Dragondeer recently recorded with producer Mark Howard (Bob Dylan, Willie Nelson, Tom Waits, Anders Osborne) in California’s storied Topanga Canyon and will be releasing music from those sessions throughout 2017.
Dragondeer has shared the stage with Shakey Graves, Drive-By Truckers, Hot Buttered Rum, Anders Osborne, Jerry Joseph, Sonny Landreth, Jarekus Singleton, Leon Russell and Steel Pulse.
Roy Rogers & The Delta Rhythm Kings, June 30
We might be blinded by blues spots in our eyes, but when they opened for Steve Miller last summer at South Shore, Roy Rogers & The Delta Rhythm Kings stole the show.
The 67-year-old Nevada City resident is a slide guitar virtuoso. Rogers is a Grammy winning producer for an album he made for John Lee Hooker with contributions by some of the greatest contemporary blues artists. He had long-running collaborations with both Norton Buffalo and Ray Manzarek, and continues to perform with Carlos Reyes.
Arrive early for this one. The last time Roy Rogers &The Delta Rhythm Kings were here, the Bluesdays attendance record was broken.
Chris Cain, July 4
The chairlifts will be in operation for the Fourth of July when Chris Cain returns to Bluesdays. San Jose’s Cain has played here more than any other artist. He attended a B.B. King concert when he was just 3 years old and it must have made quite an impression. You can hear King’s influence in everything he plays.
“I think he should be known way more than he is now,” said fellow bluesman Dennis Jones. “He should be a household name just like Albert (King) and the rest of those guys. He’s magic, a true blues player.”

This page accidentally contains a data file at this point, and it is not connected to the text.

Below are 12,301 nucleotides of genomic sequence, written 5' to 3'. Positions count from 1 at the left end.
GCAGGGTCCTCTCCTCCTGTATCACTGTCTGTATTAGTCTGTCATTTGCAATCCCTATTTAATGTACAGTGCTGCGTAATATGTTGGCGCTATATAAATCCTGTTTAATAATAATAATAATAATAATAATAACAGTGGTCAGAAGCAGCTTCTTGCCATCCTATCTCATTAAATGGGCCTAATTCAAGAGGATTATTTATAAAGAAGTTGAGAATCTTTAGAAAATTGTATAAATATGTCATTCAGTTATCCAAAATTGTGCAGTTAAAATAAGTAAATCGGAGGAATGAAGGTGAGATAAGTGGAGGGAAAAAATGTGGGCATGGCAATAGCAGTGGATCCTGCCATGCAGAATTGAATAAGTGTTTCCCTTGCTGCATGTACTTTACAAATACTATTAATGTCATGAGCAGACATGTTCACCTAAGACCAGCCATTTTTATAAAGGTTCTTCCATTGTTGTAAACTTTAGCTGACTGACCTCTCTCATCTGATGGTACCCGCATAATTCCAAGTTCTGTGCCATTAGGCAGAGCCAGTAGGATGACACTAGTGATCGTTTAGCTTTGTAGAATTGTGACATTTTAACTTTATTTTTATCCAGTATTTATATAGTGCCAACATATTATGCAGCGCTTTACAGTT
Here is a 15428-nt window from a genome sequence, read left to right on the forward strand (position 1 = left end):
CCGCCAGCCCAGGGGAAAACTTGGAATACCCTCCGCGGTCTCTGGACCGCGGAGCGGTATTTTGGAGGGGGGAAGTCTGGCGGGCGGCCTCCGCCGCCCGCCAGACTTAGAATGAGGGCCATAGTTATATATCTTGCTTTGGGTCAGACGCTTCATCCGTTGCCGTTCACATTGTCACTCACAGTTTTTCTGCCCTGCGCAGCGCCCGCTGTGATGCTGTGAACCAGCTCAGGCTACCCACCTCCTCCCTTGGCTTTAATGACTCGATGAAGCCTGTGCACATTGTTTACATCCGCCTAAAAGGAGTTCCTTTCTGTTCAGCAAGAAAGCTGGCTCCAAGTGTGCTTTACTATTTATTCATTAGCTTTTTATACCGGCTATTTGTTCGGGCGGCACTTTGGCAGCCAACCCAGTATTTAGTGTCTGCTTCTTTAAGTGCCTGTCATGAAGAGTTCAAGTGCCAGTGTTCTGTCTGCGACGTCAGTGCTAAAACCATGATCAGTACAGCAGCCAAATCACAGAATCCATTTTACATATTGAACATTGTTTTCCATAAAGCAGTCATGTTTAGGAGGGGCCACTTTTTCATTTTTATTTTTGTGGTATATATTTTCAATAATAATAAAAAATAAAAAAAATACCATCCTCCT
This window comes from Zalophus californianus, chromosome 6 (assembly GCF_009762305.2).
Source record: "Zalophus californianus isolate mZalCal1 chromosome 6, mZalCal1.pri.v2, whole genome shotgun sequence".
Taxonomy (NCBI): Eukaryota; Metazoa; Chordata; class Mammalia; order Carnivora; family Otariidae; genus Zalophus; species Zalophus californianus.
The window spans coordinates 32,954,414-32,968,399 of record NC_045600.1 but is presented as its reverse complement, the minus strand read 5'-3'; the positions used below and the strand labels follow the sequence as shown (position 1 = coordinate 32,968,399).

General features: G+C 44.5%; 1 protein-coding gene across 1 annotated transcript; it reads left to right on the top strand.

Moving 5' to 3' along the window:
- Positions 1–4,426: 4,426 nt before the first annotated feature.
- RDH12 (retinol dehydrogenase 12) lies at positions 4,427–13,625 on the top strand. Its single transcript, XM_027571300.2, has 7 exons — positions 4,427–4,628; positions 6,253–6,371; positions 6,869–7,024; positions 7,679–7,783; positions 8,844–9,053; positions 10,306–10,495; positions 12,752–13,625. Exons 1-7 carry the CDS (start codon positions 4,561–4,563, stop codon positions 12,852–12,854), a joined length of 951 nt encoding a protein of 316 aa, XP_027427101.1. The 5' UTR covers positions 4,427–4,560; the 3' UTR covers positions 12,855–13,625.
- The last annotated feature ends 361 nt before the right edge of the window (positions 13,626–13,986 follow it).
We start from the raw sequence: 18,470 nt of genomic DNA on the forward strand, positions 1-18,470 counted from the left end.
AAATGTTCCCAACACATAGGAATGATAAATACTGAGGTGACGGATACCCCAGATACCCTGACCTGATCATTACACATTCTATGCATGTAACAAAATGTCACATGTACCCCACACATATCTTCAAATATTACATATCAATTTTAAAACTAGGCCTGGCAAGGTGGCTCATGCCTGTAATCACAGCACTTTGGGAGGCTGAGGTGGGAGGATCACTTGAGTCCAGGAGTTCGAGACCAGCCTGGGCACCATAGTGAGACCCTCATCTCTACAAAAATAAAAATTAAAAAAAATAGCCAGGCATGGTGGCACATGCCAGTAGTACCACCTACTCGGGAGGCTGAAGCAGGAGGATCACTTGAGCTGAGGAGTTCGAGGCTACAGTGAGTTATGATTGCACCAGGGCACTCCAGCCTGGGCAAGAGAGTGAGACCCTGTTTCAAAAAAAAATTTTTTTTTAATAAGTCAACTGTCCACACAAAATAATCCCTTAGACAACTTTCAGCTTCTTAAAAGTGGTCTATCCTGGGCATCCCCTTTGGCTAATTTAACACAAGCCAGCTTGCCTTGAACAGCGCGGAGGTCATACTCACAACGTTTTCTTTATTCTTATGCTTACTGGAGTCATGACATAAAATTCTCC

Cain studied jazz, which he taught at San Jose City College, and was a professional player before turning 18. His recording career began in 1987. He also plays piano, bass, clarinet and saxophone.
Grady Champion, July 11
As the youngest of 28 brothers and sisters, Grady Champion knows how to be competitive.
Champion became a successful and popular blues artist after learning about the music business. He co-wrote a song that received a Grammy Award, won the 2010 International Blues Challenge, has a record label and last summer released his 10th album.
After starting as a rapper, he discovered and fell in love with blues, which you might expect from someone from Canton, Mississippi. He was inspired by Rice Miller, better known as Sonny Boy Williamson II.
“To me there was only one Sonny Boy and that was Rice Miller — that’s who I studied,” Champion said. “That’s my favorite harmonica player.”
Champion’s label is DeChamp Records, which includes Blues artists JJ Thames and Eddie Cotton Jr.
He performed with Kenny Neal at last summer’s Genoa Blues Festival.
Rick Estrin & The Nightcats, July 18
Rick Estrin & The Nightcats prowl the Village at Squaw Valley for Bluesdays on Tuesday, July 18. Hamish Anderson was originally slated to perform.